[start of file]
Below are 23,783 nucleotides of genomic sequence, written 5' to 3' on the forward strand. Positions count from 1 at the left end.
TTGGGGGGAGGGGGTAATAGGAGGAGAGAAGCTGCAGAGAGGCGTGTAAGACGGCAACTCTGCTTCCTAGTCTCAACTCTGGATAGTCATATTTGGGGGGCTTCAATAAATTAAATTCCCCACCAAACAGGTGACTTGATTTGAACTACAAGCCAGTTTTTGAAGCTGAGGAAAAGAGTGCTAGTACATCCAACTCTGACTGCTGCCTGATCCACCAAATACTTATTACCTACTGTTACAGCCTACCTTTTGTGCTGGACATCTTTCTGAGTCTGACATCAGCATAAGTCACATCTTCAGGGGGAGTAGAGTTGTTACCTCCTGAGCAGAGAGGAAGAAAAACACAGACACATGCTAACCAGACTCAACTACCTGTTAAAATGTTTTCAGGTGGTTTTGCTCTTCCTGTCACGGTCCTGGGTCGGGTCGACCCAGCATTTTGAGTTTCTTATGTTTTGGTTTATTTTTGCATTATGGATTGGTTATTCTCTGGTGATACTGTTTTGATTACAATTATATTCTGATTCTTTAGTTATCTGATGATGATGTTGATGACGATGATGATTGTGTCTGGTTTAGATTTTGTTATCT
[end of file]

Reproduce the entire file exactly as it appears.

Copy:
Below are 23,783 nucleotides of genomic sequence, written 5' to 3' on the forward strand. Positions count from 1 at the left end.
TTGGGGGGAGGGGGTAATAGGAGGAGAGAAGCTGCAGAGAGGCGTGTAAGACGGCAACTCTGCTTCCTAGTCTCAACTCTGGATAGTCATATTTGGGGGGCTTCAATAAATTAAATTCCCCACCAAACAGGTGACTTGATTTGAACTACAAGCCAGTTTTTGAAGCTGAGGAAAAGAGTGCTAGTACATCCAACTCTGACTGCTGCCTGATCCACCAAATACTTATTACCTACTGTTACAGCCTACCTTTTGTGCTGGACATCTTTCTGAGTCTGACATCAGCATAAGTCACATCTTCAGGGGGAGTAGAGTTGTTACCTCCTGAGCAGAGAGGAAGAAAAACACAGACACATGCTAACCAGACTCAACTACCTGTTAAAATGTTTTCAGGTGGTTTTGCTCTTCCTGTCACGGTCCTGGGTCGGGTCGACCCAGCATTTTGAGTTTCTTATGTTTTGGTTTATTTTTGCATTATGGATTGGTTATTCTCTGGTGATACTGTTTTGATTACAATTATATTCTGATTCTTTAGTTATCTGATGATGATGTTGATGACGATGATGATTGTGTCTGGTTTAGATTTTGTTATCT